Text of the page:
One of my “guilty pleasure” movies is the James Caviezel version of ‘The Count of Monte Christo.’ There are a few great scenes in it; in one Caviezel, having gathered the wealth left at Monte Christo by AbbÃ© Faria, sits morose in a carriage with Jacopo (played to perfection by Luis GuzmÃ¡n). When asked why, with his newly wealth, he isn’t happier, Caviezel explains that he wants vengeance. Jacopo answers
“Why not just kill them? I’ll do it! I’ll run up to Paris – bam, bam, bam, bam. I’m back before week’s end. We spend the treasure. How is this a bad plan?”
“How is this a bad plan?” is now a standard phrase in our house…
There’s another line which was pretty sharp as well.
Caviezel has just swum from the Chateau d’If, and washed ashore on an island beach were a group of pirates is camped.
The leader of the pirates explains that he must fight and kill one of the pirate group or be killed himself. And then explains that: “Oh, and by the way, Jacopo is the best knife fighter I have ever seen.”
Caviezel replies, with a perfect deadpan – “Perhaps you should get out more…“
I had exactly that thought – perhaps they should get out more – reading Yglesias and Will Wilkinson writing about the problem of income inequality today.
Yglesias realizes that we can’t raise enough money via taxing the rich to really balance income inequality. His response?
The most important thing is to just have lots of tax revenue. Public expenditures are pretty progressive in their impact everywhere, and the difference between a very progressive and a not-so-progressive system is mostly that the more progressive ones are bigger. So while liberals have no reason to give in to conservative demands to make the existing revenue scheme less progressive – by adopting a flat tax, say, or replacing the income tax with a consumption tax – there’s very good reason to basically be looking for revenue by any means necessary. If it’s easier, politically, to get some center-right politicians on board for new consumption taxes than for higher income taxes, then it’s incumbent on progressives to walk through that door and take the revenue.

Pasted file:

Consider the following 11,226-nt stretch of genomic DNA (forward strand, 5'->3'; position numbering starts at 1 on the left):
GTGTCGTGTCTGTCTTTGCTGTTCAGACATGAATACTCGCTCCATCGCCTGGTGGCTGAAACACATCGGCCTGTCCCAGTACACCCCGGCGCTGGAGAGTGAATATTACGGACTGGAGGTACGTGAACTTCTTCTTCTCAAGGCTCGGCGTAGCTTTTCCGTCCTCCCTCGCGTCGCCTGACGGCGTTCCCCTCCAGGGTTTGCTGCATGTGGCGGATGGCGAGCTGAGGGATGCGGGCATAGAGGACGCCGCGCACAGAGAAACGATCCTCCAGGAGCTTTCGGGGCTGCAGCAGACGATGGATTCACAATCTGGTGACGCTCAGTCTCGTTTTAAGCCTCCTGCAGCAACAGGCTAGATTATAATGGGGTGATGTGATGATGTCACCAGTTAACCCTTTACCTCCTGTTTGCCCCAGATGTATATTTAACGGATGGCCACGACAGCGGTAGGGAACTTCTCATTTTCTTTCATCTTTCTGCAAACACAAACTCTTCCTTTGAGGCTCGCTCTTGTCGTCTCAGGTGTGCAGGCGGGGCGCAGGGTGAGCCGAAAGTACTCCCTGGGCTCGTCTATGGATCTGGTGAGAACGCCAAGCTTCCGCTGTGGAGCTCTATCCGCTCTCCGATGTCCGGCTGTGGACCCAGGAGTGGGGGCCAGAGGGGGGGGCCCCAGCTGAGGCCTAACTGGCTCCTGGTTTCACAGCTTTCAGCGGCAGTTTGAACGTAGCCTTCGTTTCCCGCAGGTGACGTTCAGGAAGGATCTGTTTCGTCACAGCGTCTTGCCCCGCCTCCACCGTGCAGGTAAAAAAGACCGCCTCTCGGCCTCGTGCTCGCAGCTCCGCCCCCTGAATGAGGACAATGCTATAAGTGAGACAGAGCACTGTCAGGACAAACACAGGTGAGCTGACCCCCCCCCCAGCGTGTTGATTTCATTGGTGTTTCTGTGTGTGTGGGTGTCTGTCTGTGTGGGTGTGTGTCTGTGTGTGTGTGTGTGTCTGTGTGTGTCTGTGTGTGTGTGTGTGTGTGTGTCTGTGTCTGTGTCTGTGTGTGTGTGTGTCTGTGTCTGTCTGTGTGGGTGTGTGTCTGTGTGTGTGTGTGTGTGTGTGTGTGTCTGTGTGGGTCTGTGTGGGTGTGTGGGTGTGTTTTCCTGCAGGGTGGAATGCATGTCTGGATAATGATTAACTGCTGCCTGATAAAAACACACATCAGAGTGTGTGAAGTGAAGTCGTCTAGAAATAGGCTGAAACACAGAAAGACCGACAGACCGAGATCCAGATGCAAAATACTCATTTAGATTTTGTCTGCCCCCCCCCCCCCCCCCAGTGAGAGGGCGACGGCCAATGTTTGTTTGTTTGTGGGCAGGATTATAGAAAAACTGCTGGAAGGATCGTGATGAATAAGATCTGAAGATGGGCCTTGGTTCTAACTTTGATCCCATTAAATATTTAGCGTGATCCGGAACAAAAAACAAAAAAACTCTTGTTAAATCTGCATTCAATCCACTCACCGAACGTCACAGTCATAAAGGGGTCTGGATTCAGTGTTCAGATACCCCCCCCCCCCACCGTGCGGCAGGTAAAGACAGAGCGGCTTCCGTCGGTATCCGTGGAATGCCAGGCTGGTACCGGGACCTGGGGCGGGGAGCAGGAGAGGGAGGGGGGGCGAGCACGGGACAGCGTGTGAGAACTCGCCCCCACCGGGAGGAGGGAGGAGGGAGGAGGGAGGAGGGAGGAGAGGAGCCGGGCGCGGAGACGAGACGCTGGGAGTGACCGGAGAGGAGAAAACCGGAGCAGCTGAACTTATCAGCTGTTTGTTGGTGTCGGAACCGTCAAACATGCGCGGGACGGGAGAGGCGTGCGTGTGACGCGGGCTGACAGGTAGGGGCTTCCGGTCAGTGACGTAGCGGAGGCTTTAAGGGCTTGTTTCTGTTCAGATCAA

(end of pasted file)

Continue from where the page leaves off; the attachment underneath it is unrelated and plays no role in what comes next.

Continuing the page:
Wilkinson amplifies the point, in a post delightfully called…wait for it…’Will Coddling the Middle Class Kill Obama’s Plans?‘ Here’s the key graf:
So Yglesias is right (though he doesn’t quite put it this way). Democratic strategists need to be looking at clever ways for the government to take a lot more money away from middle-class families without thereby making the GOP look golden again. Obama’s been behaving as though he’s much less fiscally constrained than he really is. But by catering to the idea that middle-class taxes shouldn’t ever go up, he’s making it even tougher on himself. Unless he’s in the middle of some kind of ten-steps-ahead rope-a-dope wherein reaffirming the middle class’ right to not pay taxes is a way of softening them up to accept huge tax increases, he may be making a mistake.
Now I don’t begin to have an idea of when Yglesias is being serious or not, and Wilkinson is someone I’ve read a few times – not enough to make any judgment about whether the colossally lame post above is a brain fart or a core belief.
But I have one comment to both of these fine gentlemen – perhaps you should get out more…
Look, I’ve written a bunch about inequality – most centrally in 2002 in a post Google archived here (right now www.armedliberal.com exists only as a tar file, sadly – I’ll get it reposted sometime soon)